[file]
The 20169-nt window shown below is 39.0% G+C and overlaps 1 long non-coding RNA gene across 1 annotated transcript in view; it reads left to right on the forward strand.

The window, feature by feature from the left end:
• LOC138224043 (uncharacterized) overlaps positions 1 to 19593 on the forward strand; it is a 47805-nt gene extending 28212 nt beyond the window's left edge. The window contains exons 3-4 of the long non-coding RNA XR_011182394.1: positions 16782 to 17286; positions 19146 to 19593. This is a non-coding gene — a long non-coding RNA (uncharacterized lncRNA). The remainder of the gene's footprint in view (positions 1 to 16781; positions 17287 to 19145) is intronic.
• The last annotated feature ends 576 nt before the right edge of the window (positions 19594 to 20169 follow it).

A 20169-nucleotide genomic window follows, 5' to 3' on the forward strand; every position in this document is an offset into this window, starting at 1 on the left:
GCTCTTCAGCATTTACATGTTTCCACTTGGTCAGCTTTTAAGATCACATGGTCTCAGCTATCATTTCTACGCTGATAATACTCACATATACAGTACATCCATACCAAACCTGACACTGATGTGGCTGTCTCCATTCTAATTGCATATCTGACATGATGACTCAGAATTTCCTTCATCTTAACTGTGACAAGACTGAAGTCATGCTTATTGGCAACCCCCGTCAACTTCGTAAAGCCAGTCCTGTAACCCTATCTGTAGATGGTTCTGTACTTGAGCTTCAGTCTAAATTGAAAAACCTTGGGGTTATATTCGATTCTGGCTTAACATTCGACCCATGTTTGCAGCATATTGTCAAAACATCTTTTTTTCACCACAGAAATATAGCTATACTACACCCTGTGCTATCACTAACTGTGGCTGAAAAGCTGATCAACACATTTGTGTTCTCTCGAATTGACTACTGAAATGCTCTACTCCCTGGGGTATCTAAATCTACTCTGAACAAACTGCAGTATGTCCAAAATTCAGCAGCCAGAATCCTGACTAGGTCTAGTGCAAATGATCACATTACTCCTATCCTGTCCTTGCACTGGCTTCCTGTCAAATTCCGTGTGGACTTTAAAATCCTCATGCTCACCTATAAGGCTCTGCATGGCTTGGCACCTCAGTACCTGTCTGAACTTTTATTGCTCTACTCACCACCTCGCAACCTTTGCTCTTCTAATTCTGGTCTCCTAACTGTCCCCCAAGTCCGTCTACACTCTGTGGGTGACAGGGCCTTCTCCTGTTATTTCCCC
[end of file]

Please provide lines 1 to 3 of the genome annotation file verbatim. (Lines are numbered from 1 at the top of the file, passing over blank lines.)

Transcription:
The 20169-nt window shown below is 39.0% G+C and overlaps 1 long non-coding RNA gene across 1 annotated transcript in view; it reads left to right on the forward strand.

The window, feature by feature from the left end:
• LOC138224043 (uncharacterized) overlaps positions 1 to 19593 on the forward strand; it is a 47805-nt gene extending 28212 nt beyond the window's left edge. The window contains exons 3-4 of the long non-coding RNA XR_011182394.1: positions 16782 to 17286; positions 19146 to 19593. This is a non-coding gene — a long non-coding RNA (uncharacterized lncRNA). The remainder of the gene's footprint in view (positions 1 to 16781; positions 17287 to 19145) is intronic.